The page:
To shed more light on these issues, we characterized the genetic constitution of Hokkaido mice using a number of maternally, paternally and biparentally inherited genetic markers that might reveal in more detail the extent and sources of the genetic diversity. First, we examined the mitochondrial cytochrome b gene (cyt b: 1140 bp) to allow our specimens to be related to the previously defined subspecies lineages. The cyt b data also provide a means of estimating the time of divergence of the main mitochondrial lineages. We then analysed sequences of the Sry gene, which is located on the Y chromosome. Intraspecies variation in Sry has been used previously for subspecies-group recognition in M. musculus (Gubbay et al, 1992; Tucker et al, 1992; Nagamine et al, 1994; Lundrigan and Tucker, 1994; Albrecht and Eicher, 1997). As cyt b and Sry are not affected by meiotic recombination, these genes should allow us to trace the history of maternal and paternal lineages, respectively, and to identify any bias in the involvement of males and females in ‘hybrid’ coupling. In addition to these uniparentally inherited gene markers, we also examined restriction site variation in the biparentally inherited nuclear ribosomal RNA gene (rDNA) spacer (Suzuki et al, 1986, 1997; Iwasa and Suzuki, 2003). The rDNA gene is tandemly repeated, with several hundred copies per cell, and evolves under high homogenization pressure. Accordingly, blotting patterns generated for this marker are likely to provide reliable phylogenetic evidence, being resistant to degradation of phylogenetic signal, even after genetic hybridization. Suzuki et al (1990) found clusters of more than 10 rDNA loci in a previous study of rDNA in Asian mice; the observed variation also coincided well with independently assessed M. musculus subspecies groups (Suzuki et al, 1986). Our results support the notion that mice in Hokkaido and north Honshu have experienced genetic hybridization between MUS and CAS types; however, different spatial patterns are observed for each of the maternal, paternal and biparental markers, suggesting a complex history of interaction with different outcomes in each area.

Materials and methods


Mice were obtained from a variety of sources. Those from the principal study areas on Hokkaido and northeast Honshu were trapped in Sherman traps set around houses and in rice fields. Trap success was low, generally less than one mouse per 50 trap nights, and it was rare to catch more than one mouse in any specific locality. As the sample was accumulated over an extended period and from many different trap stations, it is unlikely that many of the captured individuals are immediate close relatives.

We studied DNA from a total of 66 mice from 36 localities (Table 1, Figure 1). In all, 26 mice came from Hokkaido, 17 from Northeast Honshu (Tohoku district) and 14 from other parts of Japan. The mice from Tohoku had previously been analysed for their mitochondrial D-loop and partial cyt b (264 bp) sequences (Furusawa, 2000) and we produced the complete cyt b sequence from five of these individuals. We also studied the DNA of seven mice from five localities outside Japan: Indonesia, Korea, Nepal, Russia and Taiwan. The following laboratory strains were obtained from the National Institute of Genetics, Mishima, Japan: SWN/Ms and CAS-Bog, originated from Sweon (Korea) and Bogor (Indonesia) respectively. Total DNA was extracted from tissues by the conventional phenol–chloroform method.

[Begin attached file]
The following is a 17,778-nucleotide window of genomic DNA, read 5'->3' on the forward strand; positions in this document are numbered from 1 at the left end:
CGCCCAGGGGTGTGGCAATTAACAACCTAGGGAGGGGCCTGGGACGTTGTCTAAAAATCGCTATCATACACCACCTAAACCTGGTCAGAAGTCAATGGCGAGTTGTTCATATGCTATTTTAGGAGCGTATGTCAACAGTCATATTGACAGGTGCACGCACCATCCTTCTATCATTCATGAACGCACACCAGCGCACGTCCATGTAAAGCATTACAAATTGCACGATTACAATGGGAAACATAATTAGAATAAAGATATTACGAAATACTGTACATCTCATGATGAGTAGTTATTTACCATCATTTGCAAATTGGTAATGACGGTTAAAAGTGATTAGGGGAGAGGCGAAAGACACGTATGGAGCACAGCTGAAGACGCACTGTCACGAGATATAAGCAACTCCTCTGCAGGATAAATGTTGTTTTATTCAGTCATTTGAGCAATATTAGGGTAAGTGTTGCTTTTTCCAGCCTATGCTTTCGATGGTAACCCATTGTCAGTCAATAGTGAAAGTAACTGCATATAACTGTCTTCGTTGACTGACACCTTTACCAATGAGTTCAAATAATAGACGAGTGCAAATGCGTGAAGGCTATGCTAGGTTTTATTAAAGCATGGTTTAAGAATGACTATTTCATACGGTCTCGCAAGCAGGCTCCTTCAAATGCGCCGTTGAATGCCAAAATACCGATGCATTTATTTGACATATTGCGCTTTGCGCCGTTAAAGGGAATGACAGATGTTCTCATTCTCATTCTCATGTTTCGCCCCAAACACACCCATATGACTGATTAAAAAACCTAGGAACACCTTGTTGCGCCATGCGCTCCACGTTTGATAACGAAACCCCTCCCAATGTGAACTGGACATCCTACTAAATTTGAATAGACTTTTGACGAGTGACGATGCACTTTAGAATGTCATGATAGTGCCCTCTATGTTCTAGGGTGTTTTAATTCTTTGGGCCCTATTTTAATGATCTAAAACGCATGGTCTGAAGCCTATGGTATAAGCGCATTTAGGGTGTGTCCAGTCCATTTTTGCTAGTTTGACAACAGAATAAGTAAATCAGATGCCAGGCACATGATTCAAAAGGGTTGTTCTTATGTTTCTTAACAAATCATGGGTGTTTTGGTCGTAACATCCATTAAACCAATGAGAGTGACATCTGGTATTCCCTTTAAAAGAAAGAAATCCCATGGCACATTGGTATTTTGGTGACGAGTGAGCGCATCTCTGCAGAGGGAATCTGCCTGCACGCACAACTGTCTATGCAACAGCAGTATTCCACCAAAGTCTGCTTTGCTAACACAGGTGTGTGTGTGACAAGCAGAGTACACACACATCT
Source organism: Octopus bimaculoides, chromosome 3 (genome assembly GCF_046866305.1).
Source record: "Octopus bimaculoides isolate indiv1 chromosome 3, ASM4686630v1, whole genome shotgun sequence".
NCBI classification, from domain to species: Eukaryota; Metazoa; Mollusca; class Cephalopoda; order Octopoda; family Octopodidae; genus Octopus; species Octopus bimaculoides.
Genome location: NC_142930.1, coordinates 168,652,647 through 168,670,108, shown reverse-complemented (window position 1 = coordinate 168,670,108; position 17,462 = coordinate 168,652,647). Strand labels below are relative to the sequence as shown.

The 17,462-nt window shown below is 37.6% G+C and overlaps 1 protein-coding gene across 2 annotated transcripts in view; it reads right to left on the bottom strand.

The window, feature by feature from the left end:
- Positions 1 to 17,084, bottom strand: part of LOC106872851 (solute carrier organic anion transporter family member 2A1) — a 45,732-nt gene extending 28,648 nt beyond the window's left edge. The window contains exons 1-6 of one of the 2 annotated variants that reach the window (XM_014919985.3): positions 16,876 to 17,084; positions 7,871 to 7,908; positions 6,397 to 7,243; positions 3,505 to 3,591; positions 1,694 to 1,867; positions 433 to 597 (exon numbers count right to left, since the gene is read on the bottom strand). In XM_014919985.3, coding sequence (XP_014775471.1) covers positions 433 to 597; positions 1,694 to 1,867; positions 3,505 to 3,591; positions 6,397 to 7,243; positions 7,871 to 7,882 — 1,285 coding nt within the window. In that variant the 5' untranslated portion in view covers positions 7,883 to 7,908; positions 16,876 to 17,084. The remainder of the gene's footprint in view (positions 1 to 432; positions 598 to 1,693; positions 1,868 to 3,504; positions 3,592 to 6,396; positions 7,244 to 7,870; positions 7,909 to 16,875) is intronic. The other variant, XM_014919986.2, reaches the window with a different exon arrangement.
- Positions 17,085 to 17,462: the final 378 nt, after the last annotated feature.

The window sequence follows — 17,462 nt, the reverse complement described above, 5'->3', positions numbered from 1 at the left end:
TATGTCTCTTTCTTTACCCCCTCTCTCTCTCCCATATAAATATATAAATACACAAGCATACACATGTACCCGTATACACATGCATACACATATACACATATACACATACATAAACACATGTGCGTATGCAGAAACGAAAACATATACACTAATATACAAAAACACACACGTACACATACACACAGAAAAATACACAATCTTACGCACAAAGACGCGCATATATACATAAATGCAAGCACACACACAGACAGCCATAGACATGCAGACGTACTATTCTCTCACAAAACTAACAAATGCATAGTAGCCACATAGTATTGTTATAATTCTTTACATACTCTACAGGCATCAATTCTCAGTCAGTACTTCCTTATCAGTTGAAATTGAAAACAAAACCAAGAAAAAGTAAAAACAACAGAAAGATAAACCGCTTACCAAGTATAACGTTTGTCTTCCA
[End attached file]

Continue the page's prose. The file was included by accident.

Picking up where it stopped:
Table 1 List of samples examined in this study
Figure 1
figure 1

Collection localities and mitochondrial DNA types of the house mouse M. musculus from East Asia (left), with special emphasis on northern Japan (right). Locality numbers are identified in Table 1. Genotypes based on cyt b gene sequence variation are as follows: M. m. musculus (closed circle), M. m. castaneus (triangle for CAS I group, open circle for CAS II group), M. m. domesticus (closed square), and unknown type, ‘Nepal’, possibly M. m. bactrianus (open square). Genotypes based on restriction length polymorphism of the nuclear rDNAs are also shown with alphabetical letters; M. m. castaneus (C), M. m. musculus (M), and a mixed type of M. m. musculus and M. m. castaneus (M/c) as major and minor components, respectively.

Cyt b sequence analysis

The polymerase chain reaction and direct sequencing of the cyt b gene were performed according to previously described methods (Suzuki et al, 2004). The double-stranded PCR product was sequenced utilizing the PRISM Ready Reaction DyeDeoxy Terminator Cycle Sequencing Kit (ABI) and an ABI310 automated sequencer. The nucleotide sequences reported in this paper appear in the DDBJ, EMBL and GenBank nucleotide sequence databases under the accession numbers AB205273–AB205322.

Cyt b gene sequences were obtained from databases for M. m. castaneus (originated from Bangladesh), M. m. molossinus (strain MOA, originated from Aichi Prefecture, central Honshu, Japan), M. spicilegus (Suzuki et al, 2004) and M. m. domesticus (strains NZB and MilP; Loveland et al, 1990).